Mr Carney told the Sunday Times: “Wherever the finish line was in the depths of the crisis, we are much more than halfway towards that finish line now. The expansion is proceeding, momentum is more assured. The very fact we have had consistent quarters of growth in line with, or slightly better than, our forecasts shows that. We have to have the confidence that prospective real wages are going to be growing sustainably, before raising interest rates, we don’t have to wait for the fact of that turn to raise them.”

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Is The Mortgage Market Review Slowing The UK Property Market?

Is The Mortgage Market Review Slowing The UK Property Market?

Is The Mortgage Market Review Slowing The UK Property Market?

The number of new mortgages being approved by lenders dropped to an 11 month low in May 2014 as the new affordability rules brought in by the Mortgage Market Review (MMR) caused borrowers to be put off and delayed hundreds of existing mortgage applications.

The Mortgage Market Review brought in on the 26th April 2014 requires all UK based mortgage lenders to carry out rigorous affordability checks on the financial status of borrowers.

These stringent affordability checks include stress tests designed to determine if a borrower could continue to repay their loan if interest rates rise significantly.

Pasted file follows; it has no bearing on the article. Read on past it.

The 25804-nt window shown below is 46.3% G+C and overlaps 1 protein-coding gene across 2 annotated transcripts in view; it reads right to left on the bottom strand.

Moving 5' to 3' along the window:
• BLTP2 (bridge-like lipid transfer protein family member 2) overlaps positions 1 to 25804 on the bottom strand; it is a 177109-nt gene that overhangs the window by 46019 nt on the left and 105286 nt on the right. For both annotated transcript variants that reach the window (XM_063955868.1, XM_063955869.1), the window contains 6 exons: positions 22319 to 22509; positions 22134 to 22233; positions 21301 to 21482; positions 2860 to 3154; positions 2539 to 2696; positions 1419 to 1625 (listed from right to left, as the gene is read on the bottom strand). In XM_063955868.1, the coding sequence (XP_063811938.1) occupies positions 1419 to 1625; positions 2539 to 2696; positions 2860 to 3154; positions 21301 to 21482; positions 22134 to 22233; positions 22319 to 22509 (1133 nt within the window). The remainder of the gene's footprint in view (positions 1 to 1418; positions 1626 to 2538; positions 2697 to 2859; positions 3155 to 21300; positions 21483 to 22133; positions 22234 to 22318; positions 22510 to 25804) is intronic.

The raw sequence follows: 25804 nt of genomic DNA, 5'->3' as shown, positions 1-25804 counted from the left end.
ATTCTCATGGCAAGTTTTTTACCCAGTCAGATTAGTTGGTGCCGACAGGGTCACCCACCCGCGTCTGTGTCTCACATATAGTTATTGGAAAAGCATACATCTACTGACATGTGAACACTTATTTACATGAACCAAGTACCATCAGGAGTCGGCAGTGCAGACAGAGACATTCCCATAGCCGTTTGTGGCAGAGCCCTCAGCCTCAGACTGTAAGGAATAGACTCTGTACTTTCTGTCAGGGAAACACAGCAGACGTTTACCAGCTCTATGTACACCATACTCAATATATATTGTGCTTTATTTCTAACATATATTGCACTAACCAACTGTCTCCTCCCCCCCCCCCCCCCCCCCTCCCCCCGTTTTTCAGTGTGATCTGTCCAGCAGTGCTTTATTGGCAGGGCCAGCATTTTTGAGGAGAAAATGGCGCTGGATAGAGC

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UKAR Chief Executive Warns That Over 20,000 Customers Could Face Mortgage Arrears If Interest Rates Rise This YearUKAR Chief Executive Warns That Over 20,000 Customers Could Face Mortgage Arrears If Interest Rates Rise This Year

The chief executive of UK Asset Resolution (UKAR), who are winding down the loans of Northern Rock and Bradford & Bingley, affectionately known as “Britain’s Bad Banks”, has warned that thousands of its customers could be pushed back into arrears if there is a rise in Bank of England (BoE) interest rates.

UK Asset Resolution (UKAR), seventh-biggest mortgage lender said last week that they had repaid £6.2 Billion (GBP) to the UK Government in the 15 months to the end of March 2014, meaning it had so far paid back £10.4 Billion (GBP) of the £48.7 Billion (GBP) it owed.

However, if there is a rate rise it could potentially make it harder for taxpayers to get their money back after bailing out the bad banks.

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Demand For High Risk Mortgages Reaches New High

Demand For High Risk Mortgages Reaches New High

More property buyers with small deposits are taking out high risk loans worth over 3.5 times their take home income

The number of residential property buyers who can only raise a small deposit of less than 10%, and who don’t qualify for the Government’s Help To Buy scheme, are taking out high risk loans worth over 3.5 times their take home income, has risen to its highest level for over five years.

New figures published by the Bank of England (BoE) show that the number of high risk mortgages being taken out by property investors and existing landlords has increased in the first three months of 2014.

Mortgage lending to new borrowers who had less than a 10% deposit and a Loan-To-Income (LTI) multiple of more than 3.5 times a single person income, or 2.75 times for joint income borrowers, has increased to 2.6%, the highest recorded figure since the last quarter of 2008.